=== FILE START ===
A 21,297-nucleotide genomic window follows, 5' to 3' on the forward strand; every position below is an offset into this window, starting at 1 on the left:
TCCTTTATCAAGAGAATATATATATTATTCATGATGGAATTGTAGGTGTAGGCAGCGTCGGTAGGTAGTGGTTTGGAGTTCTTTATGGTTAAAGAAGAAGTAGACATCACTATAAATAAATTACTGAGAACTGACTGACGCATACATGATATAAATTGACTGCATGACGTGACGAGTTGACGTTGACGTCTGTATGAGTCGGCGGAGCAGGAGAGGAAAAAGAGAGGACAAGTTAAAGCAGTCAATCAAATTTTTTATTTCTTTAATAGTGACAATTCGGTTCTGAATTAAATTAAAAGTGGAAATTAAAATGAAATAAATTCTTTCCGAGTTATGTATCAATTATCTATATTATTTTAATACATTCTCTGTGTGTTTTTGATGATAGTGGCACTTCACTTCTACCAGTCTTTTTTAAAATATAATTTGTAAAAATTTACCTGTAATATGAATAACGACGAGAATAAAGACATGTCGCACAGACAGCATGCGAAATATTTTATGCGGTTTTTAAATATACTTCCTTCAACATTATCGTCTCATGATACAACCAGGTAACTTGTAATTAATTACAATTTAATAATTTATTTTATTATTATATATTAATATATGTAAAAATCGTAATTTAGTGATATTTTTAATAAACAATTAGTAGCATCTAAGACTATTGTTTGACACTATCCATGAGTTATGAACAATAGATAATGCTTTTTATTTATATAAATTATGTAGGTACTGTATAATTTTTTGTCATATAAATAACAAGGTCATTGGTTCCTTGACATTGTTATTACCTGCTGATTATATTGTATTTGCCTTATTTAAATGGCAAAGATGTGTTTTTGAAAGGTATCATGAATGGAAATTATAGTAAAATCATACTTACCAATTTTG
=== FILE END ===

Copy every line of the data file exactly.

A 21,297-nucleotide genomic window follows, 5' to 3' on the forward strand; every position below is an offset into this window, starting at 1 on the left:
TCCTTTATCAAGAGAATATATATATTATTCATGATGGAATTGTAGGTGTAGGCAGCGTCGGTAGGTAGTGGTTTGGAGTTCTTTATGGTTAAAGAAGAAGTAGACATCACTATAAATAAATTACTGAGAACTGACTGACGCATACATGATATAAATTGACTGCATGACGTGACGAGTTGACGTTGACGTCTGTATGAGTCGGCGGAGCAGGAGAGGAAAAAGAGAGGACAAGTTAAAGCAGTCAATCAAATTTTTTATTTCTTTAATAGTGACAATTCGGTTCTGAATTAAATTAAAAGTGGAAATTAAAATGAAATAAATTCTTTCCGAGTTATGTATCAATTATCTATATTATTTTAATACATTCTCTGTGTGTTTTTGATGATAGTGGCACTTCACTTCTACCAGTCTTTTTTAAAATATAATTTGTAAAAATTTACCTGTAATATGAATAACGACGAGAATAAAGACATGTCGCACAGACAGCATGCGAAATATTTTATGCGGTTTTTAAATATACTTCCTTCAACATTATCGTCTCATGATACAACCAGGTAACTTGTAATTAATTACAATTTAATAATTTATTTTATTATTATATATTAATATATGTAAAAATCGTAATTTAGTGATATTTTTAATAAACAATTAGTAGCATCTAAGACTATTGTTTGACACTATCCATGAGTTATGAACAATAGATAATGCTTTTTATTTATATAAATTATGTAGGTACTGTATAATTTTTTGTCATATAAATAACAAGGTCATTGGTTCCTTGACATTGTTATTACCTGCTGATTATATTGTATTTGCCTTATTTAAATGGCAAAGATGTGTTTTTGAAAGGTATCATGAATGGAAATTATAGTAAAATCATACTTACCAATTTTG